Human Case of Rare Mosquito-Borne Encephalitis Virus Confirmed in Southern California

On Nov. 9, the Long Beach Department of Health and Human Services in California confirmed the first case of St. Louis Encephalitis since 1984

<p>Getty</p> Stock image of mosquito


Stock image of mosquito

On Thursday, the Long Beach Department of Health and Human Services in California confirmed the first case of a human contracting St. Louis Encephalitis since 1984.

St. Louis Encephalitis (SLEV) is a a viral disease spread to people through the bites of infected culex mosquitoes. According to the Center for Disease Control most people infected with SLEV do not have symptoms. People that develop symptoms may experience fever, headache, nausea, vomiting and tiredness.

A press release from the department's health officials stated that the person who was infected was hospitalized, but is now recovering at home. At the moment, no other cases have been identified.

"We are working diligently with healthcare providers to educate the community to prevent more cases of SLEV,” Rex Richardson, the mayor of Long Beach said in the statement. “Mosquito control is a shared responsibility and residents must take an active role in reducing the threat of mosquito-borne illnesses in their neighborhoods.”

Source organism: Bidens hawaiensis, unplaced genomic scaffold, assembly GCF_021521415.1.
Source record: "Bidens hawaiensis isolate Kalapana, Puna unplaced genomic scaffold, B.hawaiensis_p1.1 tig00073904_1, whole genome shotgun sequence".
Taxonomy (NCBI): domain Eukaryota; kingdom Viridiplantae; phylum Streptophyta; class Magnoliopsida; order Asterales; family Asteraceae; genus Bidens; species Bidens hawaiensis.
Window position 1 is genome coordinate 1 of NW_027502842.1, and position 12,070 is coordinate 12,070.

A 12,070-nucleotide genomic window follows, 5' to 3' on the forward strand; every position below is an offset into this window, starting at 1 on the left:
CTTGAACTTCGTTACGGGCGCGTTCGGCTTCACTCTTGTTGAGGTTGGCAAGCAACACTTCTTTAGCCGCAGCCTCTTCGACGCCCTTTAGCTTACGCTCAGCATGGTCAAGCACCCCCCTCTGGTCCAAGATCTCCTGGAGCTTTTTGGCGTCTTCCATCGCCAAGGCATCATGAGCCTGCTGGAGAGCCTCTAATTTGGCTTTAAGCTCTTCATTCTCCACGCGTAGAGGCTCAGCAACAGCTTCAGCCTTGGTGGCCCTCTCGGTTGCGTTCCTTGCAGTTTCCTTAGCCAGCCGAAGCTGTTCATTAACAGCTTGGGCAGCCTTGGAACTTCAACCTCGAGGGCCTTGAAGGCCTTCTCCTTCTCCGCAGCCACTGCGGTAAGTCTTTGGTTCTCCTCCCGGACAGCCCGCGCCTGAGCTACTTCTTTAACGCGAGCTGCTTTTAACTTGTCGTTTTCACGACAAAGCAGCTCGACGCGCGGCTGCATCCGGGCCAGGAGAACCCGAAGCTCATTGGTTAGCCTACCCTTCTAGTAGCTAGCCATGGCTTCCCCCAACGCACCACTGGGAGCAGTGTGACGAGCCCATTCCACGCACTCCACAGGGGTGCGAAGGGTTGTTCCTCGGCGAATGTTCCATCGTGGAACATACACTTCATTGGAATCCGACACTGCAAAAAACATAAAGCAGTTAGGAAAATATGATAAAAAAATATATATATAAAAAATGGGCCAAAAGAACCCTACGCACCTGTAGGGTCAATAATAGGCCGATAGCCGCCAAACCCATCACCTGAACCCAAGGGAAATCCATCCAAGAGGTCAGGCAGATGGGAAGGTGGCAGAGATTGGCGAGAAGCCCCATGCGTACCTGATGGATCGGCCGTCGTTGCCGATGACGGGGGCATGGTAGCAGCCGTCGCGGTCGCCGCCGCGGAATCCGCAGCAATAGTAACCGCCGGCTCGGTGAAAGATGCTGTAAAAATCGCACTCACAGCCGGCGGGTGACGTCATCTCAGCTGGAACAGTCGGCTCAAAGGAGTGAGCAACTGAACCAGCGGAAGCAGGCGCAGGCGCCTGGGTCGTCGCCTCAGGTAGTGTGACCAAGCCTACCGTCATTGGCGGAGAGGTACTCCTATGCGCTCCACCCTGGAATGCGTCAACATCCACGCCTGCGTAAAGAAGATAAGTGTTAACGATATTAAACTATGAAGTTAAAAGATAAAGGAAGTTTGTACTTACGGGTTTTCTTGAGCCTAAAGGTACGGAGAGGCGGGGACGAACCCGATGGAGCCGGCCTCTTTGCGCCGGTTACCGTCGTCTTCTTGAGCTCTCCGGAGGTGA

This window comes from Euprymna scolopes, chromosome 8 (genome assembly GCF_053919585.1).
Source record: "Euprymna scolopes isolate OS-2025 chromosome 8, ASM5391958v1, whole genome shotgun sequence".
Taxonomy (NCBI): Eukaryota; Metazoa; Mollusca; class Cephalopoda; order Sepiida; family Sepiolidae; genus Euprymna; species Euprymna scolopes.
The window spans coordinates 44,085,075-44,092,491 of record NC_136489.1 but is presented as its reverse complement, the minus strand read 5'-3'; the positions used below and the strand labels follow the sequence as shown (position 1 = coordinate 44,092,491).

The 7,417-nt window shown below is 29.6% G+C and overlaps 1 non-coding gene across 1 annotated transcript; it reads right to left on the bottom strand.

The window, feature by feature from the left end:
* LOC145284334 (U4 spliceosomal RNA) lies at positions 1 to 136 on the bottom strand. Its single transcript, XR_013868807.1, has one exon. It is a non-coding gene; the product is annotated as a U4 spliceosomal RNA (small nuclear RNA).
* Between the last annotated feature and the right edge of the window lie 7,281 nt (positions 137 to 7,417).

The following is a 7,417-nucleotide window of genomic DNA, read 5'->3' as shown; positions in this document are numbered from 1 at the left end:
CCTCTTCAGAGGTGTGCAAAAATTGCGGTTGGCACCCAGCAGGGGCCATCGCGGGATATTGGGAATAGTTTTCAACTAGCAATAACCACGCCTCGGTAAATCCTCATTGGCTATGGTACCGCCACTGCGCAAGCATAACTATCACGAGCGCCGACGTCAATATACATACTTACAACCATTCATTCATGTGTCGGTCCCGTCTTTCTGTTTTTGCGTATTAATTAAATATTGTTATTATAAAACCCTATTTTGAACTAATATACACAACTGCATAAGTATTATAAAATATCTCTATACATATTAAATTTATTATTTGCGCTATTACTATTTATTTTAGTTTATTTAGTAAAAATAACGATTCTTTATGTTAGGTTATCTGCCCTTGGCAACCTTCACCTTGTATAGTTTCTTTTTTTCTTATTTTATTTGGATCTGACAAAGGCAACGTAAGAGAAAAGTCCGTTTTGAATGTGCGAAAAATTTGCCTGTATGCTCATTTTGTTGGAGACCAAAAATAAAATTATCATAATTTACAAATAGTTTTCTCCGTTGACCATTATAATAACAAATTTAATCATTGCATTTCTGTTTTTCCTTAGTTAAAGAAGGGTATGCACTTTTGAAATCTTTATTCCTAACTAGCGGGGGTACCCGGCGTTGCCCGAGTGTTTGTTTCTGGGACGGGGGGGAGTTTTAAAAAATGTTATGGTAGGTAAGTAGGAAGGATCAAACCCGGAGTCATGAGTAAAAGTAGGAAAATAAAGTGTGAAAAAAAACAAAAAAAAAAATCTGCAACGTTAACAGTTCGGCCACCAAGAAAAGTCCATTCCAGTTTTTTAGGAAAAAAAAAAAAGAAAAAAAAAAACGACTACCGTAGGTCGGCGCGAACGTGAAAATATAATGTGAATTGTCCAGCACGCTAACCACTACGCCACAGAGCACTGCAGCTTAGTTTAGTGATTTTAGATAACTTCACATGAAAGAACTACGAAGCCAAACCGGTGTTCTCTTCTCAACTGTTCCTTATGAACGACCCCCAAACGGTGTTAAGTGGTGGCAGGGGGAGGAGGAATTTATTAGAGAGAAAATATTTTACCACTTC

Related: Woman Left Unable to Walk After Mosquito Bite Led to West Nile Virus

As of November 2023, 12 other cases of SLE have been confirmed throughout the state of California. Mosquitos that transmit the virus are most active at dusk and dawn, the press release also adds.

The health department is continuing to work with officials to monitor the situation. At the moment, no mosquito samples have tested positive for SLEV.

“The first confirmation of SLEV in Long Beach should serve as a reminder that we need to protect ourselves against mosquitoes,” Anissa Davis, a health officer, said to the East Bay Times. “The Health Department encourages everyone to continue reporting issues regarding mosquito control in their area.”

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